In the wake of Washington dysfunction, corporate statism, and consumer exploitation, Americans are growing more restive. The latest Gallup Poll reported that seventy-two percent of Americans say big government the greatest threat to the U.S., a record high in the nearly 50-year history of this question. Unfortunately, Americans are disengaging from activism, even voting, feeling that little can be done. Opting out is a recipe for civic decline.

America continues to suffer from not having a global strategy since the fall of the Berlin Wall. Our “war of terror” fixated on misdiagnosing symptoms in one region of the world. America’s role in the world, it competing with 200 other countries for economic well-being, and preventing slippage back to 18th Century amoral adventurism have been absent from meaningful dialogues.

The BRICS (Brazil, Russia, India, China, and South Africa) are willingly filling the void. These nations view 18th Century style power politics as their salvation from their respective internal failings. America’s missteps and miscues are being exploited to the detriment of global stability and morality. A world dominated by any country other than America will be nasty and brutish.

America remains the most parochial world power in history. Only a third of Americans currently hold passports (that’s fifteen times more than in 1970) . Only 19% of Americans travel outside the U.S. and most of them go to North American destinations. Americans consistently score near the bottom among developed nations on geographic knowledge. Much of this is based on the fact that America’s imperialism occurred within what is now its own borders. While European armies, traders, and missionaries spanned the global, Americans conquered our own continent. Except for the Spanish-American War, America’s overseas military activism was not acquisitive. Certainly, American brands and culture remain the top influencers of world consumption, but only a microscopic portion of our corporate and political leaders have actual overseas experience.

You do not improve your chances of finding a needle in the haystack by creating more haystacks. That is the fundamental flaw in America’s counter-terrorism strategy. In the 1970’s, Americans worried about who was on President Nixon’s enemies’ list and who his minions bugged. Now we are all on our government’s enemies list and we are all bugged. This is not progress.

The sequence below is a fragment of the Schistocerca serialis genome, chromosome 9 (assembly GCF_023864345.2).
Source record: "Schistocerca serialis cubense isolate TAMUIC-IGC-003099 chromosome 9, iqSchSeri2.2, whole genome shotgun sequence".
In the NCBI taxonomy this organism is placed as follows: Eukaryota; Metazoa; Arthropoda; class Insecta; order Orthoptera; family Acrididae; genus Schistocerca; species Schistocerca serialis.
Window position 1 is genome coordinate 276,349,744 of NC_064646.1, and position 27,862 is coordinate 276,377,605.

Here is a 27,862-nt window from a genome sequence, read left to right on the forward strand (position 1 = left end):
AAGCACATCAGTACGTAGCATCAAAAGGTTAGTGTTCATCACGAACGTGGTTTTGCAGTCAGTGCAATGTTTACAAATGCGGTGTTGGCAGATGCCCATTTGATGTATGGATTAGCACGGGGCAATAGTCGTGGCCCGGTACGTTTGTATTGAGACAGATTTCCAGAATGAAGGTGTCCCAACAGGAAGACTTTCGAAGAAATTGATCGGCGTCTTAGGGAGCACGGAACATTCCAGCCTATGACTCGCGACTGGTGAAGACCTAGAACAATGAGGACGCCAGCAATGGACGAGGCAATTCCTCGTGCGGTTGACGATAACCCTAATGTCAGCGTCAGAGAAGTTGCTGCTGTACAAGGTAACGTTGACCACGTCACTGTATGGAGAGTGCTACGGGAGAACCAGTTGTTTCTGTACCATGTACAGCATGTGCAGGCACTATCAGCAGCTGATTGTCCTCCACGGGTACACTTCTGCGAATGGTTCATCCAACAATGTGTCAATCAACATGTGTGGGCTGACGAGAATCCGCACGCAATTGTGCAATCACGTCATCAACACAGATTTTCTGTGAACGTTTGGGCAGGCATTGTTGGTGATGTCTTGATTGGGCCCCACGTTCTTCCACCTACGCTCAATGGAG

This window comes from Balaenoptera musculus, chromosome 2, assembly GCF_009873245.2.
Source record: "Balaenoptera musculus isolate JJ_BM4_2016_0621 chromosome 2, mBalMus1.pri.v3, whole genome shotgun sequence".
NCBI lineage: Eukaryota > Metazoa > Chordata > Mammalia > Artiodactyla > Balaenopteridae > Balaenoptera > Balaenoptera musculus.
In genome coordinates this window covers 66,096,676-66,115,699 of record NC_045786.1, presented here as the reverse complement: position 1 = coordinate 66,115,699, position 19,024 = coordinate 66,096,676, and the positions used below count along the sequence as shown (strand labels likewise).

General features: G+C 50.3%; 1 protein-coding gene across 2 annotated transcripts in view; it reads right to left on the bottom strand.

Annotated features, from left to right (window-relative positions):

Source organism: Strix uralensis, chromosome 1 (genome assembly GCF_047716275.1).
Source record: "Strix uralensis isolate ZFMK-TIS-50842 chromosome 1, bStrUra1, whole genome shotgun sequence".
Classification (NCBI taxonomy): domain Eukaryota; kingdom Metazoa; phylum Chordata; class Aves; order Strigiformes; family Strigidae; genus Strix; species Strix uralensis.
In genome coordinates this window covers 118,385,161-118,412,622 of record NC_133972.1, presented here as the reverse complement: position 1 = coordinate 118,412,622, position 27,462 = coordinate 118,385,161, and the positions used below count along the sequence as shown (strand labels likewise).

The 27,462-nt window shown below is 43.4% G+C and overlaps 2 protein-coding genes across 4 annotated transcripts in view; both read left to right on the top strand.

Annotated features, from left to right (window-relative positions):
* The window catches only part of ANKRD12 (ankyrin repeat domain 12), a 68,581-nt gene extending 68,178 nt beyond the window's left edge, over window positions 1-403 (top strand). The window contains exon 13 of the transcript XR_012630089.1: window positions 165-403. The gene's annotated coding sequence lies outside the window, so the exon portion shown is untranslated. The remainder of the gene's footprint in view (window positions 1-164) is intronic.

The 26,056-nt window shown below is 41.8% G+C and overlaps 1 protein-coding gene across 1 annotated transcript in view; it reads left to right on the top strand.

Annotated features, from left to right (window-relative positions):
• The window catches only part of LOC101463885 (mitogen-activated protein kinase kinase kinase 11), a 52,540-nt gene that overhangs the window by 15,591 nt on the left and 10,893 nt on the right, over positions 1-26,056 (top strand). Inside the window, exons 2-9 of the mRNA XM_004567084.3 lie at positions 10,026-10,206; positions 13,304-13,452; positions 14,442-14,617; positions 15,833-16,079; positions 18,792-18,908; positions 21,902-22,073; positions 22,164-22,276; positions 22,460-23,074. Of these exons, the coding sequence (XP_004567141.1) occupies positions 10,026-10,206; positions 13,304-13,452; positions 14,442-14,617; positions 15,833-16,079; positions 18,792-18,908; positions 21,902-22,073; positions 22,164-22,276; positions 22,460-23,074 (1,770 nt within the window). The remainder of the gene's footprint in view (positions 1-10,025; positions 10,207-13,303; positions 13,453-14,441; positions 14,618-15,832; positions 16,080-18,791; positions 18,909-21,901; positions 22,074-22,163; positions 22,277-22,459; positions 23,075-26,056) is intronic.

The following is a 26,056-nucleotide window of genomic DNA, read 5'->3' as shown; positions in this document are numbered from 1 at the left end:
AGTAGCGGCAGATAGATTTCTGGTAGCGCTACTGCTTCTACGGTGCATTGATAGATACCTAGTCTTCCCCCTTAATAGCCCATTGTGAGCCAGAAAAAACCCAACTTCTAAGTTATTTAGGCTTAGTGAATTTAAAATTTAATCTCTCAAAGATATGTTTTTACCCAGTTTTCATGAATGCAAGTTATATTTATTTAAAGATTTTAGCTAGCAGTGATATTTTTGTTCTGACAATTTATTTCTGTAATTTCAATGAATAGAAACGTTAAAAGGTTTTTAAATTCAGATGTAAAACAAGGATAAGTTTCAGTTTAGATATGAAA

No amount of Orwellian intrusions will find and stop every terrorist. The odds will always remain in favor of the lone zealot or psychopath. Security forces have to get it right 100% of the time – they will never achieve this certainty. Innocent people will be killed or maimed when bad people slip through these defenses.

They key to success is to remove the roots of terrorism. Unless and until moderate Islamic leaders end the official teaching of hatred, and the perverse interpretations of the Koran, there will always be a threat. Until we establish policies and processes to recognize and treat mental illness there will always be a person using violent means to destroy lives and communities.

The irony of our age is that all the amazing advances in communications are creating as many problems as opportunities. We are all part of a technological Tower of Babel. Our common frame of reference ended years ago, to the detriment of our civic culture.

Diversity is a good thing, unless no one can effectively reach out to others. We have to keep track of friends, family, and colleagues who use different communication platforms and environments, and when they change without telling anyone. It is Apple versus Windows; iPhone versus Android; LinkedIn versus Facebook, versus countless other social networks. It is having to remember which of our friends and colleagues prefer emails to telephone calls; texting to Skype, and texts on Skype. It is about not only which people follow which television show, but whether to spend money to subscribe to cable, premium cable, Netflix, and Amazon in order to follow the latest award winning series.

Reaching key people for business or pleasure is bewildering. Platform convergence (who uses a separate camera any more?) is complicated by user divergence. The challenge for 2014 and beyond is having technology enable more than hinder our cultural advance.